Monday, April 27, 2009
Monday, April 20, 2009
Window Eyes, Jaws, and other text to speech programs have transformed technology in ways that allow the blind/visually impaired individuals to have access to materials, programs, internet, etc. With our world moving more into the technological way of doing things, text to speech programs allow blind/visually impaired individuals to take part in the uprising trends. I personally use Window Eyes and love it because the key strokes are easier to learn. I have Window Eyes downloaded on my computer, to which I take to class and type my notes. However, when I take my computer to class, I make sure I have my headphones because I don’t think my Professor wants to be competing with my Window Eyes, lol. The fact is, without my Window Eyes program, it would be a lot harder for me to perform the daily tasks at school and my internship.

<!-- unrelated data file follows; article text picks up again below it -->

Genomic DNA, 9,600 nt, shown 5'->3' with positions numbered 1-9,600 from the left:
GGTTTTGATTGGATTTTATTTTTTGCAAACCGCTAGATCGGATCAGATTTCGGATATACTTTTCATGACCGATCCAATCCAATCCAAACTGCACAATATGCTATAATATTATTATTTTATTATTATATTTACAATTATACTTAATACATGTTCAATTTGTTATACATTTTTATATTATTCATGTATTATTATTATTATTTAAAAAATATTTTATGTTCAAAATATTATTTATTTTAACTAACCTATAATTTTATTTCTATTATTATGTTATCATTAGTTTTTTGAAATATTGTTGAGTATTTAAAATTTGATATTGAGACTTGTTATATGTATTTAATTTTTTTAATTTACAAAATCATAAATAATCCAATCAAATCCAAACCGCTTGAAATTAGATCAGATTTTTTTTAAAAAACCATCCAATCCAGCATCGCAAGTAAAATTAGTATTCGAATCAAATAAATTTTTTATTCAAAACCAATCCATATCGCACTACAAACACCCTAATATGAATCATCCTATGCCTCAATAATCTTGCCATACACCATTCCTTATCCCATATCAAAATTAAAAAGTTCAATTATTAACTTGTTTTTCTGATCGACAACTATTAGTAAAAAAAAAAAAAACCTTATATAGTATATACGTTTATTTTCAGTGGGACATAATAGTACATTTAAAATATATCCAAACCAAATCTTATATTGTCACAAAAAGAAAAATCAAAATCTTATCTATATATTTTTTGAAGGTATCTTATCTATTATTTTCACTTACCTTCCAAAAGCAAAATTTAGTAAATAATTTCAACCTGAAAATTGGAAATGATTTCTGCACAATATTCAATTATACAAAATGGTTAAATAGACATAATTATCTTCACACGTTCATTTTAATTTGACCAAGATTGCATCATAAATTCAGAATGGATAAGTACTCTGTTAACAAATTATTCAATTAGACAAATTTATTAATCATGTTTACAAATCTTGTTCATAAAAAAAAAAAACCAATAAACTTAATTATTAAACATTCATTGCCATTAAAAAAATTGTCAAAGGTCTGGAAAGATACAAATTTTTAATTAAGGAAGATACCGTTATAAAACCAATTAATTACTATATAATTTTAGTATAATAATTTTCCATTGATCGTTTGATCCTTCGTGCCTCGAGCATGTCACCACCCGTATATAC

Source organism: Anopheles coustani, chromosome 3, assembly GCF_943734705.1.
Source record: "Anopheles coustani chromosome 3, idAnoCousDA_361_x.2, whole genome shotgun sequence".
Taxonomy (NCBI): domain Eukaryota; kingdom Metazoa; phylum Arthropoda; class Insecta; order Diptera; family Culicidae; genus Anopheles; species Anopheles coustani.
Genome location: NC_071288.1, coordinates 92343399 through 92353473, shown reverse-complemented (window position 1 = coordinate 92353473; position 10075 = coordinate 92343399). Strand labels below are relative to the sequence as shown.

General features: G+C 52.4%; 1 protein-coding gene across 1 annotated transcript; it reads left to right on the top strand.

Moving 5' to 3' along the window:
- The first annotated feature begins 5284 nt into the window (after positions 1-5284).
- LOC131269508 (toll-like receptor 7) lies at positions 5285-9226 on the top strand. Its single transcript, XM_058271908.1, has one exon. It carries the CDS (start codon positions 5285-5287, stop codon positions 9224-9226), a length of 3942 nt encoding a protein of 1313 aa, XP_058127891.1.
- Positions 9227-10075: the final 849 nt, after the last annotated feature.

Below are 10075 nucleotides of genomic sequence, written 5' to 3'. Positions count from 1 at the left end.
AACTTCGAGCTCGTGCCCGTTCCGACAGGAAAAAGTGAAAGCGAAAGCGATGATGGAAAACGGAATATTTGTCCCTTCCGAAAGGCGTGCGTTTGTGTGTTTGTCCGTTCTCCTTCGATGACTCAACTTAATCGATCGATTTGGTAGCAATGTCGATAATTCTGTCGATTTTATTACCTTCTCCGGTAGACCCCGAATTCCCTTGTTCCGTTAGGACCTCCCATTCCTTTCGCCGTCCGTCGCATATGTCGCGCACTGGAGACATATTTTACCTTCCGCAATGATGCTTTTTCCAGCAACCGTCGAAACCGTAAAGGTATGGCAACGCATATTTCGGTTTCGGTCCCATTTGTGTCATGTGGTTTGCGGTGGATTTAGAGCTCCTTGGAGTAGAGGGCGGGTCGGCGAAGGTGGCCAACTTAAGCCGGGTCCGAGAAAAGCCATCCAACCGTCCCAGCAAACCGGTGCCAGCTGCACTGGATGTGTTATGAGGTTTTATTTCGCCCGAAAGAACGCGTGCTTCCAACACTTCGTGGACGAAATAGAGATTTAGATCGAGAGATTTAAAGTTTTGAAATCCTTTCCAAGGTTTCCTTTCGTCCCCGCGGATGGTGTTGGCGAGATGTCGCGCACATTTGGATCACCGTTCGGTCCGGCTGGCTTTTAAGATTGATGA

Although Window Eyes is a great tool to have, like other technology, it does not work with a lot of programs. Being in school, I found out how difficult it is to navigate visual programs such as the graphs/charts in Microsoft and the statistical program, SPSS. When my Window Eyes program does not work, it can be frustrating because there is the need to get the task accomplished. In addition, it can be difficult explaining visual programs to sighted individuals, especially when Window Eyes is not working properly. For example, when trying to explain the SPSS program, it was hard because without my Window Eyes working properly, it was like I had to navigate through the menus without any sound; just memory. It is also hard for me to try to explain something without actually being able to do it. When helping others, especially a person using a text to speech program, it is important for sighted individuals to have patience and understanding.